3,969,470 inhabitants (2023)

Languages Spoken

Georgia’s official language is Georgian, spoken as a first language by over 86% of the population. It is a Kartvelian language with many dialects and its own alphabet and writing system. The Georgian language is also spoken in some parts of Azerbaijan and north-eastern Turkey. There are 14 languages spoken in Georgia in total, the others being Abkhaz, Assyrian Neo-Aramaic, Northern Azerbaijani, Bats, Bothan Neo-Aramaic, Judeo-Georgian, Northern Kurdish, Laz, Mingrelian, Osetin, Russian, Svan and Urum. English has been made a mandatory subject in school and the country aims to make it an official language in the future.


Georgians are the predominant ethnic group in Georgia, making up over 86% of the population. Other groups include Azerbaijanis (6.3%), Armenians (4.5%) and Russians (0.7%), with Ossetians, Yazidis, Ukrainians, Greeks and Assyrians in smaller numbers.


According to the 2014 census, over 83% of the Georgian population identify as Eastern Orthodox Christian, 10.7% are Muslim, 2.9% Armenian Apostolic and 0.5% Catholic. The remainder are Jehovah’s Witnesses, Yazidis, Jews, Protestants and nonbelievers.

National Holiday

Georgia celebrates its day of National Unity of April 9th. The day commemorates the Tbilisi Tragedy, which occurred when Red Army soldiers began to disperse thousands of protestors gathered in front of the Government House on Rustaveli Avenue in 1989.

Holiday Calendar

Jan 1-2: New Year

Jan 7: Orthodox Christmas

Jan 19: Orthodox Epiphany

Mar 3: Mother’s Day

Mar 8: International Women’s Day

Apr 9: National Unity Day

Apr 16: Orthodox Easter

May 9: Victory Day

May 12: Saint Andrew the First-Called Day

May 26: Independence Day

Aug 28: Saint Mary’s Day

Oct 14: Day of Svetitskhoveli

Nov 23: Saint George’s Day


Georgia’s history runs deep and its cultural heritage is equally rich and ancient. The nation was first unified as a kingdom under the Bagrationi dynasty by the King Bagrat III of Geogia in the early 11th century. Formed from a number of predecessor states of the ancient kingdoms of Colchis and Iberia, the kingdom flourished between the 10th and 12th centuries, before falling to the Mongol invasion by 1243. By 1490, Georgia was divided into a number of petty kingdoms and principalities, which struggled to maintain their autonomy against Ottoman and Iranian during the Early Modern period. After a long period of Turkish and Persian domination, Georgia was annexed by the Russian Empire in the 19th century. An independent Georgian state briefly existed from 1918 to 1921 as the Democratic Republic of Georgia, before being incorporated into the Soviet Union. In 1936, the country became a constituent (union) republic until the collapse of the Soviet Union. Georgia’s economy was modernised and diversified during the Soviet period, and as one of the world’s most independence-minded republics, it declared sovereignty on November 19th 1989, and independence on 9th April 1991.

The current republic of Georgia has been independent since 1991, however the 1990s were a period of instability and civil unrest (as the first post-independence government was overthrown and separatists movements emerged in South Ossetia and Abkhazia). The first president Zviad Gamsakhurdia fuelled Georgian nationalism and vowed to assert Tbilisi's authority over Abkhazia and South Ossetia, however the country became involved in a bitter three year civil war as a result. South Ossetia and Abkhazia achieved de facto independence from Georgia with support from Russia. The continued conflict with the two regions led to the 2008 Russo–Georgian War. Tensions with Russia remain unresolved and the two countries have had no formal diplomatic relations since.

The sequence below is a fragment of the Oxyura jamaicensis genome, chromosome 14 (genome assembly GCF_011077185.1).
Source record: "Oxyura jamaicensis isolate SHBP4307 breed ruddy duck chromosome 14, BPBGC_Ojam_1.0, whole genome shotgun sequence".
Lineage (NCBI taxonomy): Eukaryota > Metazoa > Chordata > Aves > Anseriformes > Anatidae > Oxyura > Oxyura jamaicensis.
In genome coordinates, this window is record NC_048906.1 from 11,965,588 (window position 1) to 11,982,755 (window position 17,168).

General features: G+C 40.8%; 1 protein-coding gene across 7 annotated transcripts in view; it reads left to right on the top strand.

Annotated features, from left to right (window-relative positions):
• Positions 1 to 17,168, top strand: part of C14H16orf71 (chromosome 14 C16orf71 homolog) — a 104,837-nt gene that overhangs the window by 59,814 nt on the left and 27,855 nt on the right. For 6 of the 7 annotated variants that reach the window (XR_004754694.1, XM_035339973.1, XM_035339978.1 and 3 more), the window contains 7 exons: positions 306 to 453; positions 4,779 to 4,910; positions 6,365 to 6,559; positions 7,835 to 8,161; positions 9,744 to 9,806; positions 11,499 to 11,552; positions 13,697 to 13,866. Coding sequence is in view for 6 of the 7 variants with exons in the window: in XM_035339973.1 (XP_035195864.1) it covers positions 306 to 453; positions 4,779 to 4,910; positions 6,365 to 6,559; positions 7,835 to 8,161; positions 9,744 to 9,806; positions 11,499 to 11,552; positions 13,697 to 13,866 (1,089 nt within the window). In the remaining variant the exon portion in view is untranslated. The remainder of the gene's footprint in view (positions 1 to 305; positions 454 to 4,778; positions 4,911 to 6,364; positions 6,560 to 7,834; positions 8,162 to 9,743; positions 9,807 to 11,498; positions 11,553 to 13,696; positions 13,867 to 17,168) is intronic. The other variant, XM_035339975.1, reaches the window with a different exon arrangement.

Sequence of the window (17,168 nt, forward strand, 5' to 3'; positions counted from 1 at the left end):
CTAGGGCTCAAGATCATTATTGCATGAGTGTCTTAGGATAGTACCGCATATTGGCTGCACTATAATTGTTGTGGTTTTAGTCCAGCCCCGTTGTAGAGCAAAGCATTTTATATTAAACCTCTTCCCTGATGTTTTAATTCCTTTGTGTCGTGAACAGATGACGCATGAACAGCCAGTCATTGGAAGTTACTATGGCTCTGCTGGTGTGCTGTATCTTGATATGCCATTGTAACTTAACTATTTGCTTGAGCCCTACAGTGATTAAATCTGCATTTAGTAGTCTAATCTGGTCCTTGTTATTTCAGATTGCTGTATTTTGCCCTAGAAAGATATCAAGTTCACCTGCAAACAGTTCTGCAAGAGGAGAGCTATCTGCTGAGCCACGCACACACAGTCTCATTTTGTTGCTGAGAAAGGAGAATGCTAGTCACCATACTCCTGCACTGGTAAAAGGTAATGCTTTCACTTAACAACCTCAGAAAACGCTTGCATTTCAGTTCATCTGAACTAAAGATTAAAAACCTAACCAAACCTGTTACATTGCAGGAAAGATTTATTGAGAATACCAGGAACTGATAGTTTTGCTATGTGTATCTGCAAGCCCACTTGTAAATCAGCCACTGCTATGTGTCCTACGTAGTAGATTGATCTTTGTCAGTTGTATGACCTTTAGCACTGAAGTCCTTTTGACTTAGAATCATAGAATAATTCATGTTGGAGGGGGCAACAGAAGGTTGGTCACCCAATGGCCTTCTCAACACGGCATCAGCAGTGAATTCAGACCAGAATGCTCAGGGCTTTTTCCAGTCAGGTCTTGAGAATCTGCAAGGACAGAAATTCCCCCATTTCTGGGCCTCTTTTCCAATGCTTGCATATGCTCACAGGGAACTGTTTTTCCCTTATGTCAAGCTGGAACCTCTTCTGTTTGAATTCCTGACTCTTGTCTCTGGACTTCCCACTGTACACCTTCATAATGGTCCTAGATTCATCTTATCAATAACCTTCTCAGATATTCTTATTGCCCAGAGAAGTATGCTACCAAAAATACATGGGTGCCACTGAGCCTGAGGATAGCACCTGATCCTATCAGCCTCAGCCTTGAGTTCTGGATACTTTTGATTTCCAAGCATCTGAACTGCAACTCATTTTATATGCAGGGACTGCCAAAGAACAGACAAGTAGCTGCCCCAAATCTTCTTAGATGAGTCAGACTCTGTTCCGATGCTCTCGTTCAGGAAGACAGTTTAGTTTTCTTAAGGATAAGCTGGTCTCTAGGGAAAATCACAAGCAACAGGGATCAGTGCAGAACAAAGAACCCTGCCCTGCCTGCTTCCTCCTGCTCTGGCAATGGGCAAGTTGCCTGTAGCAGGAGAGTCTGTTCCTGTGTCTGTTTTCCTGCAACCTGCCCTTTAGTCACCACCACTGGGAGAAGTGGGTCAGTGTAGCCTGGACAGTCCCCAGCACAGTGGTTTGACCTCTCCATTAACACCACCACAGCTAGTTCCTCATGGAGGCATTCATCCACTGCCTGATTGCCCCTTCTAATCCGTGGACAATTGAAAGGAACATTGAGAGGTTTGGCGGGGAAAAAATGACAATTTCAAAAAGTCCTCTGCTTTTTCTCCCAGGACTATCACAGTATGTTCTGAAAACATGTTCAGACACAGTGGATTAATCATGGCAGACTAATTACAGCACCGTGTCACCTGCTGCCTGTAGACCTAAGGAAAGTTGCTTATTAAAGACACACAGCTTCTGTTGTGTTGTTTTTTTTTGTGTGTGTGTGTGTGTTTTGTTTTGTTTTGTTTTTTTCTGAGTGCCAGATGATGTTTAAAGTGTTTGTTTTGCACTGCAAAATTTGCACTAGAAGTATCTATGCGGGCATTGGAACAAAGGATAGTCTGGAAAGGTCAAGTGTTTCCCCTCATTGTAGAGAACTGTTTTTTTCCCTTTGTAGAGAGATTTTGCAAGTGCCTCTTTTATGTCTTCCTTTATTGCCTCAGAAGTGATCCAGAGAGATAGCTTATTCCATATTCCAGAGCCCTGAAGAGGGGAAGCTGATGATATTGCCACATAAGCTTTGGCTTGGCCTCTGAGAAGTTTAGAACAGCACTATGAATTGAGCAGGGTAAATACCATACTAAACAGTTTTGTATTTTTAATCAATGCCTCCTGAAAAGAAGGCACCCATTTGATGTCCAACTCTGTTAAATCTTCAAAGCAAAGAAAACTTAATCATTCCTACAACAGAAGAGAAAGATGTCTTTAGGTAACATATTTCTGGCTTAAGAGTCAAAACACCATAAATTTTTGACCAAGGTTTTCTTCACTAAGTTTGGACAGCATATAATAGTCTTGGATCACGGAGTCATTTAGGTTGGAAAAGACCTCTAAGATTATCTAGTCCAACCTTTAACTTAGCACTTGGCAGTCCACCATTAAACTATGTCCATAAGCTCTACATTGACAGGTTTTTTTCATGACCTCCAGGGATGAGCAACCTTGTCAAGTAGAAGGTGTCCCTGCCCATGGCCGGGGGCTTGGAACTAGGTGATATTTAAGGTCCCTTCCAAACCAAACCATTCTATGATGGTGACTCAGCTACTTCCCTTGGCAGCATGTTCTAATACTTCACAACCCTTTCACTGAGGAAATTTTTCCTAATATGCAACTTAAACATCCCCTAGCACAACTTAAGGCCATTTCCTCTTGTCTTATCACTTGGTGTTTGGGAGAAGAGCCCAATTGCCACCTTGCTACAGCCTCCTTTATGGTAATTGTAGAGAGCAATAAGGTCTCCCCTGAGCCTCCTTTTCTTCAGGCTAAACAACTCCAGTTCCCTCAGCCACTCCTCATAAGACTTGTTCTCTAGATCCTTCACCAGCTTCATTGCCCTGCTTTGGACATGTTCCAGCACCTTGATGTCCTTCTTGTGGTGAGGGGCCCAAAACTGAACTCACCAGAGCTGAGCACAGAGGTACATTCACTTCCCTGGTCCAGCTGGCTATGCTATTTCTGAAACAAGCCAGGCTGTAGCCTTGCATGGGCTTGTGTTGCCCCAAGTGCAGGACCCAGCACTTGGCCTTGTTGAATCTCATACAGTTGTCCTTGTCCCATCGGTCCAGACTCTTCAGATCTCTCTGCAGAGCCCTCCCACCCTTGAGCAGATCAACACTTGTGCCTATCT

Georgia is a parliamentary representative democratic republic with a multi-party system. The President of Georgia is the ceremonial head of state, while the Prime Minister is the head of government. The Prime Minister and the Government have executive power.


Georgians are very welcoming and warm people. There is a strong tradition of hospitality within Georgian culture, with an emphasis on respect towards guests. When visiting churches, ensure you wear appropriate clothing and dress more conservatively. Women, for example must cover their shoulders and headwear should be removed by everyone. Tipping is not mandatory in Georgia, but it is appreciated. A tip of 10-15% is standard if happy with your service.


In Tbilisi, Georgia’s capital, you’ll find an abundance of independent shops, filled with handcrafted art, homeware, ceramics and fashion. There are entire shopping streets in the country, filled with shopping centres, shops and boutiques. For fresh food, fruit and vegetables, you’ll find bazaars located throughout the country, while flea markets are a great place to search for antiques and unique souvenirs. The largest flea market is located in Tbilisi near the Dry Bridge.

Food & Drink

Georgian cuisine is comfort food at its best, with dishes based around cured meats, flatbread, walnuts and aubergine. Some commonplace dishes include khachapuri (flatbread layered with cheese and egg), lobio (bean and walnut salad), pkhali (vegetable pâtés served with bread) and mtsvadi (meat kababs). For those with a sweet tooth, the country is a big fan of dried fruit and caramelised nuts, known as gozinaki (caramelised nuts fried in honey) and churchkhela (walnuts on a string, coated in grape juice). When it comes to drink, it’s all about amber wine. Yet, given that the country grows over 500 different types of grapes and is the oldest wine producing region in the world, you’ll be hard pressed to find a region that doesn’t offer you a glass the moment you set foot in it.

Contact one of our Georgia specialists